Dementia

Discussion in 'Et Cetera, Et Cetera' started by fun21, Aug 22, 2011.

  1. fun21

    fun21 New Member

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    I just watched The Notebook for the first time. I felt I needed to share may feelings, and this is the only place I actually felt comfortable doing so.

    My grandpa has dementia, most days he is completely disoriented and doesn't know who any of us are. Its hard to believe that in 5 short years a man can forget who he is and who his family is. Instead of building in his shed and tending to his garden, he is confined all day in a wheel chair. Within the last year he no longer was able to sleep in the same bed as my grandmother, and now he is in a care facility and needs consistent supervision. The few times that he does recognize me, he cries the whole time, because his moments of memory are the moments that he knows he has forgotten mostly everything.

    I feel a bit better getting that out, and I think I might be ready for a good cry. I pray that none of you have to suffer because of diseases like Alzheimers and dementia. My heart goes out to you if do.
     
  2. SprinkleMe69

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    Give it a good cry. I feel for you I really do. I've been studying Psychology (my minor) and I'm amazed at all the neurogenesis studies/trials out there. Just know that people are working on cures for these diseases of the brain. It's good you spend time with him. Always leave a little something behind when you leave; some sort of token that he may recognize.
     
  3. parchissi

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    Thankyou for sharing your story with us - unfortunately Dementia has no respect of person and affects so many people - we have cases in our family too - all you can do is to have happy memories of your loved one - and talk to them - just don't sit there and say nothing - read to them and sing songs especially songs they grew up singing. Also have lots of photos of family around - all you can do is to make the person feel comfortable and at peace - even tho it may not be very fufilling for you - it will give you peace of mind knowing that you care. Also its important to be regular and stick to a schedule with your visits - go the same time everyday if thats possible. Its also important that you shave your grand dad and do his hair and keep him looking clean and tidy with clean clothes and put some cologne on his collar. We are with you and feel for you - don't give up on him even tho he may never respond more than tears at times - it is all worth it - right to the end. Thankyou again for sharing your story and feelings with us. All the best to you. Cheers.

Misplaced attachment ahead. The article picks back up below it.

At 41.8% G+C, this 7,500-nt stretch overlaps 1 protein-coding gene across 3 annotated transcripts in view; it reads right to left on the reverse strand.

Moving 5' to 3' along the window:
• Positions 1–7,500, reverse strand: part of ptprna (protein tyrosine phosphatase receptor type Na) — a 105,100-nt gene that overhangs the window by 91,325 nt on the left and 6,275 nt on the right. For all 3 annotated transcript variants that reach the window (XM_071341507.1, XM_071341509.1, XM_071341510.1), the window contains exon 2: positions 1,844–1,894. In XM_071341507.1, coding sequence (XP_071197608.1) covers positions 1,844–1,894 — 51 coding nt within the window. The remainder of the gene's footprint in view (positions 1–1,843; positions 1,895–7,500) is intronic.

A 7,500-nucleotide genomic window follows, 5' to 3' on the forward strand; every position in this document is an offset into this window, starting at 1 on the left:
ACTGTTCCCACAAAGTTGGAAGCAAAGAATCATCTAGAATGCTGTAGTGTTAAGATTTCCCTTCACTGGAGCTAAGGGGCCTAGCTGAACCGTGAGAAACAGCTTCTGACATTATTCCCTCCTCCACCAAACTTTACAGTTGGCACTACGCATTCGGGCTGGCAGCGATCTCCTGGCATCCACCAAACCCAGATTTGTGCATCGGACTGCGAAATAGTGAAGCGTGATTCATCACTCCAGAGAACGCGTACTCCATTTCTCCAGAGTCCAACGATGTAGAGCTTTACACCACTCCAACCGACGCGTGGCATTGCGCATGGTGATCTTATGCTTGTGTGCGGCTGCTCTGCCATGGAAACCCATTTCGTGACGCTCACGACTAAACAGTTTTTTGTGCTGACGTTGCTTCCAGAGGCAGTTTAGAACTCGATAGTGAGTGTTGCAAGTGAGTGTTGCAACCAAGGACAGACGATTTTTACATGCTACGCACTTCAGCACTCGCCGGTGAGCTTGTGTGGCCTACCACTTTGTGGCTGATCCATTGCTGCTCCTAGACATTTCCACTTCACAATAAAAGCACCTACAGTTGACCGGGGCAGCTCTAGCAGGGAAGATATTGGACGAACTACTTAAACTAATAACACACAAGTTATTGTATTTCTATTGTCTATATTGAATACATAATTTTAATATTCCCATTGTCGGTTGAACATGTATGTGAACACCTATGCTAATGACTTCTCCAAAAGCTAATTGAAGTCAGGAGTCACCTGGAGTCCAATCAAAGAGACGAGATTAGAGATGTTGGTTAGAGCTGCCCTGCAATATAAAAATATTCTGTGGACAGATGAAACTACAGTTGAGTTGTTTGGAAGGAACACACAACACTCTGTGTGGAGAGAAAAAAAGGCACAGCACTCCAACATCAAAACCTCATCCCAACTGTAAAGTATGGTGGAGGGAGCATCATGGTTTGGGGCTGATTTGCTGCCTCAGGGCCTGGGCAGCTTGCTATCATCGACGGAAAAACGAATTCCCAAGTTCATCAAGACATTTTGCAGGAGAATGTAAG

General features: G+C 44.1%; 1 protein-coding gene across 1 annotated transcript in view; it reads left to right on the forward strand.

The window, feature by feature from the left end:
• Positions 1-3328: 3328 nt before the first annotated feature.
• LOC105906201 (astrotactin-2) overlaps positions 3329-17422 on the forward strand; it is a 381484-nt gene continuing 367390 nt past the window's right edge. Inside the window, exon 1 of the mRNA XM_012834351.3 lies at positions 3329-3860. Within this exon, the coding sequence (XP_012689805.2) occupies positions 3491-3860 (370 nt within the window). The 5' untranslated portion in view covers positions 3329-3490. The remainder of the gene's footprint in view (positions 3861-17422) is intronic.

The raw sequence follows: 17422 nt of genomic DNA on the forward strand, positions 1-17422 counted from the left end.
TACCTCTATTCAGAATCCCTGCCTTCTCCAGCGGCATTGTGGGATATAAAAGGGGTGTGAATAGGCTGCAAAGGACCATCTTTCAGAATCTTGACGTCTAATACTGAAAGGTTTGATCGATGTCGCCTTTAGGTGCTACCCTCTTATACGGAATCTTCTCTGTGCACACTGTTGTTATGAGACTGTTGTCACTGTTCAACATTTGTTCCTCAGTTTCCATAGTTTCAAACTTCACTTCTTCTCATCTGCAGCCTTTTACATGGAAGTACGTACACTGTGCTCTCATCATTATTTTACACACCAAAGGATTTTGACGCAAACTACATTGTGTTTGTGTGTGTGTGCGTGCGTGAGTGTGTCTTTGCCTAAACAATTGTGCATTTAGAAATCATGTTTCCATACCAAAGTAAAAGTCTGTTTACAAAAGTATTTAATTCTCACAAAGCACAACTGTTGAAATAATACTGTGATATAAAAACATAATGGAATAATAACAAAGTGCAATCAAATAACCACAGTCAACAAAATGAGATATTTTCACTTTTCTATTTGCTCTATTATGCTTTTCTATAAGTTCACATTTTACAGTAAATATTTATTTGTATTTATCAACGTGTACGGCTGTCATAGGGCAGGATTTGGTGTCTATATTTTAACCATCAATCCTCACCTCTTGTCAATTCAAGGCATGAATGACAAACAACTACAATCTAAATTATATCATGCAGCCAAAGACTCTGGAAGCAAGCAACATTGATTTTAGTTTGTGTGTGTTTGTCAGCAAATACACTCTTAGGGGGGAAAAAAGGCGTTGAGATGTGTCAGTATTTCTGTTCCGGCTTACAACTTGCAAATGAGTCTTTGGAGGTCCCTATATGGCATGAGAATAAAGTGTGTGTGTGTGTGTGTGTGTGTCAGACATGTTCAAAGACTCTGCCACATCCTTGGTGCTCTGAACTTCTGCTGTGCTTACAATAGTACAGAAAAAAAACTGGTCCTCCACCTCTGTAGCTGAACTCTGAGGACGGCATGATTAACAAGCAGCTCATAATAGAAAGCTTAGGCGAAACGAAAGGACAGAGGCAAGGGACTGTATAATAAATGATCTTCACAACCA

4. ManlyBanisters

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    I only have a limited experience of dementia, seeing my grandparents care for his mother. She was mostly happy and was able to retain autonomy for quite some time but I know in the later years of her dementia it was difficult for my grandfather to cope with the blank stares as his own mother failed to recognise him.

    She had a little dog and, while she was able to live in her own home, with a visiting home help and the support of my grandparents and my great aunt, I believe that caring for that dog gave her focus. From that I have taken the following, when a person is losing his/her autonomy through dementia something that allows him/her to feel he/she is not becoming a complete child again, something that needs him/her, can be helpful.

    I'm not suggesting you get your grandfather a dog - he may not be in a position to have a pet at all, but perhaps a goldfish in a bowl, something that needs his care, may give him a few moments of joy. Just a thought.